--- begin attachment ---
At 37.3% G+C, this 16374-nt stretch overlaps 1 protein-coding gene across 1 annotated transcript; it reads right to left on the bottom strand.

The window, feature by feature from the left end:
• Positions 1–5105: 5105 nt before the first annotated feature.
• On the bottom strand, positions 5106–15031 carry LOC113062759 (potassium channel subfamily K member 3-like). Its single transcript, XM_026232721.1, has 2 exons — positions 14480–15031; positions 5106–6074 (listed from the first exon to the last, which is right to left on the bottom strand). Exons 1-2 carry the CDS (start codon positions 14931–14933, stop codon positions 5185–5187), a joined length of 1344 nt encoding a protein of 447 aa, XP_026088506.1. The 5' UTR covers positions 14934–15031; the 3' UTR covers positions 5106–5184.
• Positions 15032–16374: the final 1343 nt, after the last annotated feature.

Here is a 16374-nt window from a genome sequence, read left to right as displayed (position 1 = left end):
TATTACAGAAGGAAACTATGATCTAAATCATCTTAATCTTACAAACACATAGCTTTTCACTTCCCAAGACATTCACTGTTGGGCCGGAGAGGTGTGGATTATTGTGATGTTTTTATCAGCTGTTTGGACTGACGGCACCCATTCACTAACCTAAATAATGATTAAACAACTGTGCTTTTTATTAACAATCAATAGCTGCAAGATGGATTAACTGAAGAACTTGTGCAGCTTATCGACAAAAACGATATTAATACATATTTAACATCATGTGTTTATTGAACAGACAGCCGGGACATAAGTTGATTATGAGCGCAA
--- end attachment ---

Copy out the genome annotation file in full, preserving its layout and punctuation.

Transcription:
At 37.3% G+C, this 16374-nt stretch overlaps 1 protein-coding gene across 1 annotated transcript; it reads right to left on the bottom strand.

The window, feature by feature from the left end:
• Positions 1–5105: 5105 nt before the first annotated feature.
• On the bottom strand, positions 5106–15031 carry LOC113062759 (potassium channel subfamily K member 3-like). Its single transcript, XM_026232721.1, has 2 exons — positions 14480–15031; positions 5106–6074 (listed from the first exon to the last, which is right to left on the bottom strand). Exons 1-2 carry the CDS (start codon positions 14931–14933, stop codon positions 5185–5187), a joined length of 1344 nt encoding a protein of 447 aa, XP_026088506.1. The 5' UTR covers positions 14934–15031; the 3' UTR covers positions 5106–5184.
• Positions 15032–16374: the final 1343 nt, after the last annotated feature.

Here is a 16374-nt window from a genome sequence, read left to right as displayed (position 1 = left end):
TATTACAGAAGGAAACTATGATCTAAATCATCTTAATCTTACAAACACATAGCTTTTCACTTCCCAAGACATTCACTGTTGGGCCGGAGAGGTGTGGATTATTGTGATGTTTTTATCAGCTGTTTGGACTGACGGCACCCATTCACTAACCTAAATAATGATTAAACAACTGTGCTTTTTATTAACAATCAATAGCTGCAAGATGGATTAACTGAAGAACTTGTGCAGCTTATCGACAAAAACGATATTAATACATATTTAACATCATGTGTTTATTGAACAGACAGCCGGGACATAAGTTGATTATGAGCGCAA